Microsoft Is Spending Big On Game Pass; Meanwhile, It’s Eyeing Mobile

There are currently no plans for Microsoft’s subscription service to appear on the two competing platforms.


Tim Stuart, Xbox’s chief financial officer, previously said that Game Pass would be brought to all gaming-enabled displays, but his boss Phil Spencer says we shouldn’t expect such a rush: The Xbox boss was more cautious about the future of Xbox Game Pass in an interview with Windows Central: “First of all, we have no plans to take Game Pass to PlayStation or Nintendo. It’s not in our plans. What I want to focus on is how do we continue to innovate for people who have made a commitment to our [Xbox] hardware platform? And how do we continue to make sure they feel good about their investment in what we’ve built?”

Spencer added that Microsoft spends more than $1 billion (!!!) a year to make third-party games available on Game Pass, but that the service still turns a profit, and could give niche games (Grounded, Pentiment) a chance to be available, and thus give Activision Blizzard King’s older games a hope of showing up on the service as well. Sales of the Xbox series aren’t going very well, and Spencer speaks in a way that doesn’t make it seem like Microsoft doesn’t care about hardware, because innovative features are what he believes differentiate Xbox from the rest, and new hardware, features and even achievements have a development schedule. There are no plans for a handheld PC and he would prefer to support the current offerings (Valve Steam Deck, Asus ROG Ally, Lenovo Legion Go).

What about older classic franchises? He previously mentioned StarCraft and King’s Quest, and now he brought up Banjo-Kazooie in the interview: “I want our fans and customers to know that I don’t bring up games just for the sake of endless teasing … if people have seen how we’ve teased things in the past. There’s usually some kind of reconciliation of those teases later on … I’m not one to tease people. It might not happen on the timeline that people would like, but usually when I tease, there’s something there.”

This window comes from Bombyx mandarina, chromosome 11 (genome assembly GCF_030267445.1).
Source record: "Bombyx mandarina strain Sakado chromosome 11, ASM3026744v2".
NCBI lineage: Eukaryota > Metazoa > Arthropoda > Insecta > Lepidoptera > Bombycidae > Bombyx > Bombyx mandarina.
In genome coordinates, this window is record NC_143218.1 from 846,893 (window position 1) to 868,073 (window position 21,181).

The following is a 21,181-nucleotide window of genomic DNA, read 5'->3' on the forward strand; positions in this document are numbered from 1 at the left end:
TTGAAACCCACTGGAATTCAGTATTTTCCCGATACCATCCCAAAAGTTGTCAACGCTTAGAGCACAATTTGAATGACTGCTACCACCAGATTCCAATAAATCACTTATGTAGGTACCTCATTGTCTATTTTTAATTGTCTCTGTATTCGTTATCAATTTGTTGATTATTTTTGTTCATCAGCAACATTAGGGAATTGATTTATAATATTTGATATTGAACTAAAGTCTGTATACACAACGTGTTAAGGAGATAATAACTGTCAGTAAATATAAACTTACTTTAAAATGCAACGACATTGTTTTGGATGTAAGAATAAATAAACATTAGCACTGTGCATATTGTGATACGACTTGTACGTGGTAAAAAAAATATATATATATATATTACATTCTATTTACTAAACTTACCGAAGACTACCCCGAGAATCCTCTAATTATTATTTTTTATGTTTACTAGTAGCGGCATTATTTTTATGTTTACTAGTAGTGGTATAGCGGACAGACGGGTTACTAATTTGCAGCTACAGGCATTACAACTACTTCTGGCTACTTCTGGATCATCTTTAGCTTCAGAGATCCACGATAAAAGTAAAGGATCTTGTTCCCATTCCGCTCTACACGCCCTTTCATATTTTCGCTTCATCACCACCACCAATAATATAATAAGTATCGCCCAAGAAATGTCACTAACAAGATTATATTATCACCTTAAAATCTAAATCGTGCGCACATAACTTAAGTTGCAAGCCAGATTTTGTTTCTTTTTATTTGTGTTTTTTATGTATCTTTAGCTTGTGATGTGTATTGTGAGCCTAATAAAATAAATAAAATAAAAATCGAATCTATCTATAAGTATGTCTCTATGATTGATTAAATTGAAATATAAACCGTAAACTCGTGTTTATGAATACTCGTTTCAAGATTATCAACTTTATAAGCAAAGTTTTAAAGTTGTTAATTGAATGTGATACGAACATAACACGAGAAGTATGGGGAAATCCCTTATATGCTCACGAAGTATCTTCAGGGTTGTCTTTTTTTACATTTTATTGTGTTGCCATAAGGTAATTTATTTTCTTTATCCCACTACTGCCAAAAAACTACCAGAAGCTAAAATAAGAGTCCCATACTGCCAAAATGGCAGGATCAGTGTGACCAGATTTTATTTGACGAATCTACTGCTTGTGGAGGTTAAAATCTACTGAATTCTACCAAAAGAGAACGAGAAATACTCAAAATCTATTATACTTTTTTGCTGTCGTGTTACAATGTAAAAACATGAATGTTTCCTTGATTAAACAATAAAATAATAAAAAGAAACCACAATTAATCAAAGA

Spencer was also in Sao Paulo for the Comic Con Experience, where he spoke to Bloomberg about the importance of mobile to Microsoft and the Redmond tech giant’s strategy for it: “It’s a big part of our strategy and something that we’re actively working on today, not just on our own, but talking to other partners who would also like to see more choice in how they monetize on the phone. We talked about choice, and today you don’t have choice on your mobile phone. For Xbox to be relevant not just today, but for the next 10, 20 years, we’re going to have to be strong across a lot of screens. And that’s not going to happen in a few years, it’s going to happen a lot sooner! Earlier, Tom Warren of The Verge said that the “Xbox store” could launch as early as 2024…

One of the partners is likely to be Epic Games, as the company is fighting Apple and Google to get access to games from more than just their app stores, and to avoid a 30% profit margin on every transaction. Microsoft has been openly supportive of Tim Sweeney’s company in the past, so it makes sense for the two companies to work together (especially since Sweeney has long since buried the hatchet after being a bit of a port buddy in the past).

Apple is ranked 3rd and Google 6th in terms of revenue among game companies, if only because of their 30% mobile profit margin (the former was/is directly involved with Apple Arcade and the latter with Google Stadia). The mobile segment is growing much faster than the PC/console duo, so it’s no wonder Sony wants to enter this space. And Microsoft can also count on Candy Crush, Call of Duty Mobile or Diablo Immortal with the acquisition of Activision Blizzard King, and if they jump 30% of the profits to Apple and Google, they could make a much bigger break with games…

So yeah, the company is planning pretty hard for the future.

Source: WCCFTech, WCCFTech

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